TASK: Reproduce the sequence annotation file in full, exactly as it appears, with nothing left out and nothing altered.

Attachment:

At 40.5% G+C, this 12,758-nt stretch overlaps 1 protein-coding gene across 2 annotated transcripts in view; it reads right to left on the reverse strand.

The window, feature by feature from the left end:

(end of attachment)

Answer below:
At 40.5% G+C, this 12,758-nt stretch overlaps 1 protein-coding gene across 2 annotated transcripts in view; it reads right to left on the reverse strand.

The window, feature by feature from the left end: